The word Sanskrit Yoga means union integration. By practicing Yoga regularly and correctly, you close a link between your body, mind, emotions, and spirit (your highest level of consciousness).Ayurveda Yoga.
As a result, you achieve a strong, flexible, purified, and healthy body; a beautiful posture; a clear mind; a calm and loving heart; developed spirituality; external and internal balance; self-knowledge.
If the benefits are so many and so promising for everyone, the combination of Yoga and Ayurveda comes to enhance this integration further. Happiness, well-being, and vitality become even more accessible. When you integrate, you defragment.
The man in the modern world suffers and becomes ill because he lives “in pieces” in the noisy routine of life. The disunity of all aspects of life is the cause of all suffering.
Some masters come to define Yoga as the spiritual aspect of Ayurveda, and Ayurveda as the therapeutic aspect of Ayurveda Yoga, so deep the existing connection.
From Ayurveda, each individual is unique and has a potential for self-healing. It focuses on treatment taking into account respect for that individuality, which generates particular needs for each being. The patient receives guidance on the use of the most appropriate herbs, diet, routine and lifestyle, meditation, thermal protection, etc.
Now, looking at it this way, if each person has their biological mood (Dosha) that permeates and determines them all the time, why is that not observed in the practice of Yoga as well?
And, as Ayurveda Yoga also has instruments to work on self-knowledge and to eliminate the practitioner’s dysfunctions caused by the imbalance of Doshas, the adequacy of integrating the two approaches in achieving physical and mental balance is evident. The result is far more efficient practices on the path to well-being and healing.
How would that look in practice?
- PITTA patient: you will benefit from a therapeutic practice with introspective asanas, refreshing pranayama, Sweet, Heart-Melting Singing of Sacred Mantras, can calm but a dynamic class command.
- VATA patient: you will benefit from a gentle practice, balancing asanas, harmony-generating pranayama, mantras chanted sweetly and softly, quiet class command, low tone of voice.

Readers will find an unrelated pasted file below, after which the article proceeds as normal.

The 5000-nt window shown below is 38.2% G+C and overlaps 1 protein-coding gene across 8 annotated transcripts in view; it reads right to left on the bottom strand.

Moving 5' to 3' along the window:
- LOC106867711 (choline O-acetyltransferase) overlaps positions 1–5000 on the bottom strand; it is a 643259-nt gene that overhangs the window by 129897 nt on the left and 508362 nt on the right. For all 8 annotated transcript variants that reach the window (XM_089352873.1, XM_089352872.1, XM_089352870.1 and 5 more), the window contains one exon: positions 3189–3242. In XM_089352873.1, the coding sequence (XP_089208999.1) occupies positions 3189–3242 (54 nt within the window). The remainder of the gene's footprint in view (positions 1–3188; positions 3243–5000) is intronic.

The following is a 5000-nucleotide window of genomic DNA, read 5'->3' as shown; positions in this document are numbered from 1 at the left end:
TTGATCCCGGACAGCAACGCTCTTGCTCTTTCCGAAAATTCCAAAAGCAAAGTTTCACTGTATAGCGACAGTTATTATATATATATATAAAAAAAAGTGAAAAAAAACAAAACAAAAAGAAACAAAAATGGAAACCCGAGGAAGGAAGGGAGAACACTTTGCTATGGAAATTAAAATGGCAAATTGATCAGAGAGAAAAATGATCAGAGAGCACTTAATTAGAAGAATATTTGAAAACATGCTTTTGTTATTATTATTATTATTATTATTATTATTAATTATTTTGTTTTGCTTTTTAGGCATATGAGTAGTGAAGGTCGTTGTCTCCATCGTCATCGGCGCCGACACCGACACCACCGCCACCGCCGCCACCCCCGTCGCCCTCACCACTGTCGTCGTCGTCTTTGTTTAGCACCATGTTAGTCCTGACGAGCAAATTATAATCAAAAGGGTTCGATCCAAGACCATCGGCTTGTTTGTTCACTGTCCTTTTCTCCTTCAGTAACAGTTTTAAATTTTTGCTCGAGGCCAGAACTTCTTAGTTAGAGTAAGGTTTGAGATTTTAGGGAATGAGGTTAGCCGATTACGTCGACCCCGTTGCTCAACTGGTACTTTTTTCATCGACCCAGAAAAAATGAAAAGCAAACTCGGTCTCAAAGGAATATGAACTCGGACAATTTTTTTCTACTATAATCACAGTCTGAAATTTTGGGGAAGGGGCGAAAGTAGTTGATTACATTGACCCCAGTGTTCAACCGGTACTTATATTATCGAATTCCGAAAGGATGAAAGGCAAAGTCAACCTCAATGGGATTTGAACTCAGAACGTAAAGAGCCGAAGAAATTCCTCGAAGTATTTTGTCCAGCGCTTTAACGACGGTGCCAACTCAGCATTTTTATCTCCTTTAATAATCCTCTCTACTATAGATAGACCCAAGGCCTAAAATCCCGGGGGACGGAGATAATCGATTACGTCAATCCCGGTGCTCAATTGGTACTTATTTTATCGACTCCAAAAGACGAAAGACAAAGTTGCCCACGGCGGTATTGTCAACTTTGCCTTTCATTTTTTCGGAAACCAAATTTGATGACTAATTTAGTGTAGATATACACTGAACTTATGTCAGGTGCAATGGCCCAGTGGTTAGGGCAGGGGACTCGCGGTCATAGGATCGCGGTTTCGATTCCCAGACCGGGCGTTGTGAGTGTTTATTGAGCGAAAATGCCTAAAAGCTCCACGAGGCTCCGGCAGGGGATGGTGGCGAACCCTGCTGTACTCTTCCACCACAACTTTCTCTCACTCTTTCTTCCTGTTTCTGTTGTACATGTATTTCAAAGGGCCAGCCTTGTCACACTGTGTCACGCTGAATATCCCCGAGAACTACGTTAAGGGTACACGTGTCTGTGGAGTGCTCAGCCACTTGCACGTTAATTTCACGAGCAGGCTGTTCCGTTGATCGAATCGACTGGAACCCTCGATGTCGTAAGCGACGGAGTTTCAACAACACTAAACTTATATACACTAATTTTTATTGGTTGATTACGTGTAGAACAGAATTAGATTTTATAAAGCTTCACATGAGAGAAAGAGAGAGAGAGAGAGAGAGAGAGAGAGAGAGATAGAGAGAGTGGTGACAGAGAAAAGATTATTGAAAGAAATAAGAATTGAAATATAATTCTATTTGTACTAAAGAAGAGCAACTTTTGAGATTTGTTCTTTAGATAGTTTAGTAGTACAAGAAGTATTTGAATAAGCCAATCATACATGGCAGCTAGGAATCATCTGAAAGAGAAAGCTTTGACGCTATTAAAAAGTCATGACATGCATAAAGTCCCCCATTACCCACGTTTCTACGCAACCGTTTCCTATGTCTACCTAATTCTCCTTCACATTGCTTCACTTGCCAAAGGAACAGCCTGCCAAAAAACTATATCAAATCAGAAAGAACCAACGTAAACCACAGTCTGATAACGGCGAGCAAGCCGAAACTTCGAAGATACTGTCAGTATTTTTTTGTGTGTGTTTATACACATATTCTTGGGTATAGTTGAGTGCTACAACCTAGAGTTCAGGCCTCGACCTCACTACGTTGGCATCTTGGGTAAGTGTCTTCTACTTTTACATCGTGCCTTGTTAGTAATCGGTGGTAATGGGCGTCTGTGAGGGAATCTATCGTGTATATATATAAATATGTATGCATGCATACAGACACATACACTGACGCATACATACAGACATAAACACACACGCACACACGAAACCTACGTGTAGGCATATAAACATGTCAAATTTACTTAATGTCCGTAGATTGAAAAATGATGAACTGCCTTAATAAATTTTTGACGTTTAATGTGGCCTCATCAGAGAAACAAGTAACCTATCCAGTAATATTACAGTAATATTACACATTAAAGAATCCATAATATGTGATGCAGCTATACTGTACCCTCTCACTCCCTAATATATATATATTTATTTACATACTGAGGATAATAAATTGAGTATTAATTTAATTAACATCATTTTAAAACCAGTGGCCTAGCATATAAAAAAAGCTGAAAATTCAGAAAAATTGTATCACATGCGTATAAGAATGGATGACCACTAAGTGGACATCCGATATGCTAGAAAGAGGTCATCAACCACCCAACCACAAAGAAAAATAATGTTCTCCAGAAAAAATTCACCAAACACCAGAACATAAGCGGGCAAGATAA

- KAPHA patient: you will benefit from a more vigorous practice, with revitalizing asanas, energizing pranayama, firmly intoned blankets, stimulating class command, a well-punctuated tone of voice.
Yogic practice from an Ayurveda perspective opens up a new dimension not only in the field of health but also in the understanding of behavior from an energetic and emotional point of view.
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In this way, deep connections can be rescued, freeing all suffering, including physical (diseases). Diseases have emotional roots, as they are messengers of what the inner being has generated for itself.
As Ayurveda Yoga classes are recent among us, they still occur only in individual sessions, usually at the patient’s residence, twice a week. But this limiting factor ends up resulting in an asset since the teacher starts to visit the student’s home, strengthening ties, offering support, knowing a little about the person’s routine and domestic habits, allowing feedback to the doctor, who in general is only with the patient once a month.
The patient’s focus, which falls on that professional and often generates an anxious dependence on his cure, ends up being diluted when divided with the instructor, with whom he has more constant contact. And with the coexistence, there is an increase in persuasion about changing habits and observing treatment recommendations. Ayurveda Yoga.
There is no way not to perceive Yoga and Ayurveda as allies that complement each other, acting as pillars that together give support towards the physical, mental, emotional, and spiritual fullness of the human being.
Ayurveda Yoga And The Mind
Ayurveda’s practice and philosophy are useful not only to restore balance to the body but also to the spirit. Just as we can identify our predominant doshas (Vata, Pitta, and Kapha) and cultivate habits consistent with our needs, we must recognize our mental patterns, which will determine how we perceive and respond to external stimuli.
Such patterns are called Gunas and would represent our mental tendencies: Sattva, Rajas, and Tamas. A mind with a predominance of Sattva, the principle of contentment, peace, and harmony, is purer, more positive, and joyful. It is typical of sensitive and perceptive people. The predominance of Rajas, the principle of energy, generates movement, change, emotion, and imbalance.
A person with a Rajasic mind is usually irritable, passionate, agitated, and dominating. Tamas is the principle of inertia; in excess in mind generates people who are rigid, depressive, and resistant to change.
These three energies coexist within us, and we must recognize them to be able to preserve their balance. To live harmoniously, Sattva must be predominant, with hints of Rajas and Tamas that bring movement and rest in the right measure.